Why don't we invest some money to generate local jobs that cannot easily be relocated abroad? The class of jobs that is difficult to outsource abroad is the small business owner. Small business owners are inherently local, and money small business owners earn flows directly into the economy. While many people who have lost their jobs have started their own business, this is very different from the entrepreneurial drive the late nineties saw. A friend of mine, a long time independent IT consultant, recently interviewed for a job at Cisco, and noticed an outright hostile and suspicious attitude. Similarly, badmouthing the economy as happened in early 2001, or the terror talks after 9/11 discourage risk taking and entrepreneurialism. These attitudes have to change again if entrepreneurship is to blossom.
On the trend that the US economy is on right now, retirement is a long way off for many. As Americans cannot retire because of a lack of savings, this economy will turn ever more "efficient" as the elderly will be in the work force. In a few years, it will be as natural for a seventy year old to work, just as it is now for mothers with kids at home. We can argue about the socio-economic desirability of these trends, but given that they are likely to become reality, we should provide the environment that is supportive for it.
As Mr O'Neill points out, tax cuts alone won't cause smart people to change strategy. However, just as Bush tries to rally the US around a Mars mission, it would be much wiser, to rally people around getting small businesses started. Currently, the government does not even have statistics on how many people are starting their own business. Not that I want to encourage red tape and require small business owners to register; on the contrary: a great hindrance to start your own business is regulation. Regulation serves established companies well as they have the resources to cope with it, but create insurmountable barriers of entry for the newcomer.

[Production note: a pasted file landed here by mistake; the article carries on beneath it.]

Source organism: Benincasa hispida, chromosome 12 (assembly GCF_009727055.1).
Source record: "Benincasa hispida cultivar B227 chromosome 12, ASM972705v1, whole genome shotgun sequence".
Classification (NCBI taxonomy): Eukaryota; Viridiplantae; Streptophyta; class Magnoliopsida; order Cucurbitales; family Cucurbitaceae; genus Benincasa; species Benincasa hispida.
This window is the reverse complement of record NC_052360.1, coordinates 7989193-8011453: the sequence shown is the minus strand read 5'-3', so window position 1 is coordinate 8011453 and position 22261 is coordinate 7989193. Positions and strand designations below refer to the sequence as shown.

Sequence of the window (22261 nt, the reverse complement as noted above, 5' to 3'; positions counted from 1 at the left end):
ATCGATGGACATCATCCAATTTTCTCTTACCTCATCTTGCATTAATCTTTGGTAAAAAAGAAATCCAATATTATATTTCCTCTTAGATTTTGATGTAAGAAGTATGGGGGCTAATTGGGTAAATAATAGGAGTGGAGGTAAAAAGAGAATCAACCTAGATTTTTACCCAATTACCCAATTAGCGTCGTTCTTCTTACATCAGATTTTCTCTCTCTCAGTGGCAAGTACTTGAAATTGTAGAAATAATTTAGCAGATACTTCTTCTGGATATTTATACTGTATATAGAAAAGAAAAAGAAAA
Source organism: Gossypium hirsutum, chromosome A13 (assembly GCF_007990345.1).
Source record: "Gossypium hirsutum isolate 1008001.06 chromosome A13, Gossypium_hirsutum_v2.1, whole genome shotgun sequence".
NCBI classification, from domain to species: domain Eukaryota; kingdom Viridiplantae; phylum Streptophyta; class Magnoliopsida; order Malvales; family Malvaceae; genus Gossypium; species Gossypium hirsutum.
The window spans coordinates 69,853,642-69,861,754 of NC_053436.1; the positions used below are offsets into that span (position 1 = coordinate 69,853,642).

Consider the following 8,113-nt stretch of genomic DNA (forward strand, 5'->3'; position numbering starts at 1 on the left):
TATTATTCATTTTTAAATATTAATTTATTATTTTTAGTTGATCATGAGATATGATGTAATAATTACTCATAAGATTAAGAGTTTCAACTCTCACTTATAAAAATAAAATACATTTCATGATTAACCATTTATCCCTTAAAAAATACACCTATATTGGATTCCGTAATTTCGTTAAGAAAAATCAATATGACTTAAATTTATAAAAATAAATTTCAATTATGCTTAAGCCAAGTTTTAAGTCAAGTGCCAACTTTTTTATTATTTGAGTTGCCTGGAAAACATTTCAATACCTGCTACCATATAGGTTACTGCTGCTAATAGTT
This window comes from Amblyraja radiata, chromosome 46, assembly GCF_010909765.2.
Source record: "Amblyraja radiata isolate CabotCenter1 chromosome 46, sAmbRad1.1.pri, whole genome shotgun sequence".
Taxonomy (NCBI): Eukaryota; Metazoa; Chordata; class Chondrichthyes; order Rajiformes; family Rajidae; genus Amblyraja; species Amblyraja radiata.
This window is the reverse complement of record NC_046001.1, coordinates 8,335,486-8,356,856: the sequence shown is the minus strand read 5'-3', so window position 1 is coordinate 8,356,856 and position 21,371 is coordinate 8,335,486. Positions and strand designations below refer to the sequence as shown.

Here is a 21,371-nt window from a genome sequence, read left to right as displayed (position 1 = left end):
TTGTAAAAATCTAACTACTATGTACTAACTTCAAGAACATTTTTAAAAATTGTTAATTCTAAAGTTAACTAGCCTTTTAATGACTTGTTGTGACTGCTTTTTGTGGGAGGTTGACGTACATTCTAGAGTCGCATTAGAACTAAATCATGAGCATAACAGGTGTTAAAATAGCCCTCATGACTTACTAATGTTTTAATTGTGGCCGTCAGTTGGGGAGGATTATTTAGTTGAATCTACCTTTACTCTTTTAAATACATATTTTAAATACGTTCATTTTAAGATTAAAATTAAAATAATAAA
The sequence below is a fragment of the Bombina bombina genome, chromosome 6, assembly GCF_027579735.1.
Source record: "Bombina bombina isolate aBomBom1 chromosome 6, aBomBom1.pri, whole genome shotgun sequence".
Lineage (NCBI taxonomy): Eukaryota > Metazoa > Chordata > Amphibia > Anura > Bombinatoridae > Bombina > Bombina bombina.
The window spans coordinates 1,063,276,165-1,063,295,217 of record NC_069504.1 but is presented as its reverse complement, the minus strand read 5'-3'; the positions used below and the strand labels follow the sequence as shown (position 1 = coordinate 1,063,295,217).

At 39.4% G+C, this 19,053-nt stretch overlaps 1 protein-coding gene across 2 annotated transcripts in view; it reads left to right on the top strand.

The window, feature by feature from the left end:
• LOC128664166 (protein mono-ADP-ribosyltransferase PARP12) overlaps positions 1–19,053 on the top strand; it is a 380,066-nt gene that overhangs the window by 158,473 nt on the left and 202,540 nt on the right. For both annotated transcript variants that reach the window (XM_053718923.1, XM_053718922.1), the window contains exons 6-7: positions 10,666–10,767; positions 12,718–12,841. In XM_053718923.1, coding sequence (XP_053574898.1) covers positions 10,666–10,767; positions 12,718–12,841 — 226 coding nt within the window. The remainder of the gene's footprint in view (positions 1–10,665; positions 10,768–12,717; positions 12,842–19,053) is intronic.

Your book points out (p41) that while taxation of corporations has declined in the past decades, taxation on individuals (social security taxes) have risen - many small business owners fall into the later tax category. Don't take me wrong, I believe we need to keep our corporations competitive, but we should seriously look at the balance of fostering those firms that take jobs abroad while punishing those who would create local jobs.
The beauty of this is that the concept is simple and popular enough so that Bush could get the message. It also doesn't favor a particular industry and wouldn't be money directed at a particular special interest group. But Bush's policy making has been driven by negative motivation, by threats, all of which are destructive to an entrepreneurial spirit. Bush's policy (the dividend tax cut in particular) is very heavily influenced by Lawrence Kudlow, whose friendship with Dick Cheney you have pointed out (p275); it is sad when CNBC commentators have greater influence on the President than his own Treasury Secretary.
As a closing note, has Mr O'Neill considered to become an advisor to Governor Schwarzenegger? As you point out (p106 among others), Mr O'Neill likes getting people together with opposing views. Mr Schwarzenegger seems to embrace this approach, and needs highly talented and dedicated people who like to discuss issues with both friend and foe.
Again, thank you Mr Suskind for writing this book. I would also most appreciate if you shared these comments with Mr O'Neill.
The US consumer reminds me of the economy under LB Johnson when a stimulus was provided although the economy was running just fine - in this case, the consumer has been stimulated although a recession would have been in order. It took all of the 1970s to correct the excesses of the late 1960s.
Page references relate to the first (2004, hardcover) edition.